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We had a couple of scouts get the award. It is not an easy award to get; National is very picky who they honor. That being said, I personally would submit a request for everyone involved. Then wait for National to set limits and ask the questions. The process can take awhile, maybe a couple years. So give it a shot and get started.

 

And a good well done from the Scouter.com forum.

 

Barry

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In thinking about it, thru my Scout career, I have had training in no less than six different techniques .  Each was an improvement over the previous, based on the science then known. Each was the best known at the time for dealing with drowning, water accidents, heart attacks.  Each was presented as an OPPORTUNITY, a POSSIBILITY  to save a life. At any given time, one of your Scouts may be the only one around that has any knowledge of those techniques.    In my 68 years, I have only been called upon to use that last learned  technique once. 

 

Teach your boys (and girls!).  Learn the CPR your self.   Learn the Bee Gees song.  Contact your local Red Cross, your local hospital, they will be glad to help you organize a CPR class in your Scout District.   Make an opportunity for  that possibility  .

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When a person suffers a heart stoppage, if there is no one around that knows CPR, that person stays dead.  If there is someone around that knows CPR, that person has a chance at life.  Those are the only two options at that time and if that person is someone you know and love, you can either watch them die or try and save them.  Your knowledge of CPR is the only difference.

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LOL @@SSScout with "Stayin' Alive". You've never had a cpr class taught you someone under 40 have you? ;)

 

They use "Hip Don't Lie" by Shakira now. ;) Your Scouts won't know that other song.

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I'm back from camping. I added the clarificatio to state it wasn't a scout who died.

 

Talked to the CM and he wants to nominate the. Told the ACM involved, and is a little embarresed about it, didn't think she and the. other doctor did a big deal, but definately agrees wife needs to be put in. She is fillling out the paperwork. for my wife.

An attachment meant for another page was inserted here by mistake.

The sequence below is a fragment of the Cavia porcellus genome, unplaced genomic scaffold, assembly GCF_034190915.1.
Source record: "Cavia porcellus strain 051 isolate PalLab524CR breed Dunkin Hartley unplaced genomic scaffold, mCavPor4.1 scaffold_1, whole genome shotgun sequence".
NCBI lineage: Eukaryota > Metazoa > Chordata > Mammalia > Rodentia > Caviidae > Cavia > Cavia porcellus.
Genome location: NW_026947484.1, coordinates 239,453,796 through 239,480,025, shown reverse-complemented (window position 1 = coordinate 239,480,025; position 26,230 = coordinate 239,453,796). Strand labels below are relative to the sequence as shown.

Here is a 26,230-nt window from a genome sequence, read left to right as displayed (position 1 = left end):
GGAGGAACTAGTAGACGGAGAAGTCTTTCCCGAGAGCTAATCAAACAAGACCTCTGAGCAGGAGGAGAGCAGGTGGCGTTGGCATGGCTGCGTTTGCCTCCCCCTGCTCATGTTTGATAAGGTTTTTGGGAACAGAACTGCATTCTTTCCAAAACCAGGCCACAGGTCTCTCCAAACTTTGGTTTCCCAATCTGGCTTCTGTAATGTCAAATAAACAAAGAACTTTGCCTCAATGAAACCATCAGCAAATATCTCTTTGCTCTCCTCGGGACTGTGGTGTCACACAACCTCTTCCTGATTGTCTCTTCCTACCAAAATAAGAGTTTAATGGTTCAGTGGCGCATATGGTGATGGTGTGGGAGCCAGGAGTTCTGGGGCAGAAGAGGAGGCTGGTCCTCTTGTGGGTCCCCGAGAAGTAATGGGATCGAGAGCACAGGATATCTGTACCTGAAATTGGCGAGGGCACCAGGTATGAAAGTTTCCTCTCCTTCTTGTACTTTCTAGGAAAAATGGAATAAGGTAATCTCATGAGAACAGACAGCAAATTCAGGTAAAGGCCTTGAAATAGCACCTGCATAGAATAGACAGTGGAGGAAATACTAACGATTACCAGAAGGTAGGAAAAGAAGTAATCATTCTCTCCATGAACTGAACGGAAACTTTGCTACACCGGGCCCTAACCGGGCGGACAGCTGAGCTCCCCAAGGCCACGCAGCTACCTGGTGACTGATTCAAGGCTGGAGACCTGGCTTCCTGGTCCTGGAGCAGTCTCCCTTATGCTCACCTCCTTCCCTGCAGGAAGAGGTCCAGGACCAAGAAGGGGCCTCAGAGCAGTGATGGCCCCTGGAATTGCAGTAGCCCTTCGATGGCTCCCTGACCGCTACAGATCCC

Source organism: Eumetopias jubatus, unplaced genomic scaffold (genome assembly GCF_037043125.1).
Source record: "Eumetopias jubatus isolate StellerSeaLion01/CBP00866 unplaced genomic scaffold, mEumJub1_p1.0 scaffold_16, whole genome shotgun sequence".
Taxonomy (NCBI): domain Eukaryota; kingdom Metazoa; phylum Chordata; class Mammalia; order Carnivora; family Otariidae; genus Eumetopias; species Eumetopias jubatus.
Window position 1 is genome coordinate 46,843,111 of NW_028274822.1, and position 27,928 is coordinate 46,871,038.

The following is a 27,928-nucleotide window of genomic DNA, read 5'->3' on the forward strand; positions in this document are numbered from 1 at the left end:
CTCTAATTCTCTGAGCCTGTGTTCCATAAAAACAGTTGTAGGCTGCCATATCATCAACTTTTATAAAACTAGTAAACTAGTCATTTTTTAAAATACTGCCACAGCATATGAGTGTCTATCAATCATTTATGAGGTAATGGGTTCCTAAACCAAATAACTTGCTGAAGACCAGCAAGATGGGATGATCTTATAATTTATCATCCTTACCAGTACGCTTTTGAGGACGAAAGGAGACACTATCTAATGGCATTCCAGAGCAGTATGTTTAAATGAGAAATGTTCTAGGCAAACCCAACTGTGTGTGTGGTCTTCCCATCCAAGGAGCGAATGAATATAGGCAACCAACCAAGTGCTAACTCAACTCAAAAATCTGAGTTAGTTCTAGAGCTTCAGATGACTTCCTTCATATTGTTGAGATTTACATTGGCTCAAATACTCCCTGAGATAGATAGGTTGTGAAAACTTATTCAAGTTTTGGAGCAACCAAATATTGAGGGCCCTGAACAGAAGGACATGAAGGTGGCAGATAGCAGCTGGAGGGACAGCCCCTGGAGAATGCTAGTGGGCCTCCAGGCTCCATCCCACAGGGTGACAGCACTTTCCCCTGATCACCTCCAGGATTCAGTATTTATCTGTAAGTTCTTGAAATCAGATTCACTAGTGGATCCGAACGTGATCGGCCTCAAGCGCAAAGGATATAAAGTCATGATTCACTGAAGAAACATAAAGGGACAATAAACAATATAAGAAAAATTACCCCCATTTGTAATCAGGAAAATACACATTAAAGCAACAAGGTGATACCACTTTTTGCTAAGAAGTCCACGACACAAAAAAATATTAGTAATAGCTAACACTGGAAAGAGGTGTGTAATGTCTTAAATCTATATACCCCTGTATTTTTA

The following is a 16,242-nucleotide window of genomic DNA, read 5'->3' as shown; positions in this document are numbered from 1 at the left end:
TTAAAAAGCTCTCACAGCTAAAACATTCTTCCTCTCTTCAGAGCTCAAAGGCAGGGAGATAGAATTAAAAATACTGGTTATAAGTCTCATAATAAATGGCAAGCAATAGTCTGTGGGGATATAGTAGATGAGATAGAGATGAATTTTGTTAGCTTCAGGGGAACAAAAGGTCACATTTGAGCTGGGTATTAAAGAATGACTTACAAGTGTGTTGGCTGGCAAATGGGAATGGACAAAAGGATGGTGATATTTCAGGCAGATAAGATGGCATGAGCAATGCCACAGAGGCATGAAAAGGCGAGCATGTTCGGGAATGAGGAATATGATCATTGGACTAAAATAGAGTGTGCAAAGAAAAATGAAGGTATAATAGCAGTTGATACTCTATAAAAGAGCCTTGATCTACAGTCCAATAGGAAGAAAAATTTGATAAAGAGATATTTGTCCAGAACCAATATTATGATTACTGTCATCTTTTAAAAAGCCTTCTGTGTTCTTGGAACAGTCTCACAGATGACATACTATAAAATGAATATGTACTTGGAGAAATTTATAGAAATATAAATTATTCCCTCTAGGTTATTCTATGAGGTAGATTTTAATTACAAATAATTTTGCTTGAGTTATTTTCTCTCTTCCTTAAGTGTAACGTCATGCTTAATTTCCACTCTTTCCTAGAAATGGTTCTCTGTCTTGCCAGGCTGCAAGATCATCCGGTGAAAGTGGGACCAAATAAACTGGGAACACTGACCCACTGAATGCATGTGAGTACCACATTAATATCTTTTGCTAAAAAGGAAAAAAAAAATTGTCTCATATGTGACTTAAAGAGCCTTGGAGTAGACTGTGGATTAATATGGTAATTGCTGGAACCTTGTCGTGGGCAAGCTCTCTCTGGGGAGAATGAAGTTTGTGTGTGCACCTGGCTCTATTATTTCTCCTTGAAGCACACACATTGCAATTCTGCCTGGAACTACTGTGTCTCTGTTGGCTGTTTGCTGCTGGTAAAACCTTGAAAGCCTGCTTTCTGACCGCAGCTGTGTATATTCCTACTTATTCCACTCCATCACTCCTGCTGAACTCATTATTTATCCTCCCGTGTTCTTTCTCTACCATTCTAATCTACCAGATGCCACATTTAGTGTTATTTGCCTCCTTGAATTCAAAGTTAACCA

I am somewhat hesittant to get witnezs statements from the Cubs, especially my youngest. He was affected by the situaation when we got home and the next day, and has had a few nightmares about it.

 

ASM with the police stated a police report was filed by a guy who was there. Since it's a public record, and he saw everything, i am going to try and get that for the CM to fill out. Since I'm the ‘‘paperwork guru'' he wants my help with the paperwork.

 

On a different note, I use the IMPERIAL MARCH or STAYING ALIVE, but not ANOTHER ONE BITES THE DUST:-) Never heard the HIP DON'T LIE song before, going to have to look it up.

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"2. Lifesaving or meritorious actions performed as part of the lineof duty of a trained lifesaver-i.e. doctor, nurse, lifeguard, first responder- will not be considered."

 

 

 

Were they there as paid Medical Staff?

If not they were not performing life saving actions in the line of Duty.

 

Sorry to hear that the efforts were unsucessful

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Like military members, I think most heathcare professionals consider themselves "on duty" 24/7.  If they had NOT responded, they would be violating their oath and possibly facing legal liability.  That being said, I would submit the paperwork for all, and see how far it goes.  At the very least, the Council can issue a Certificate of Merit.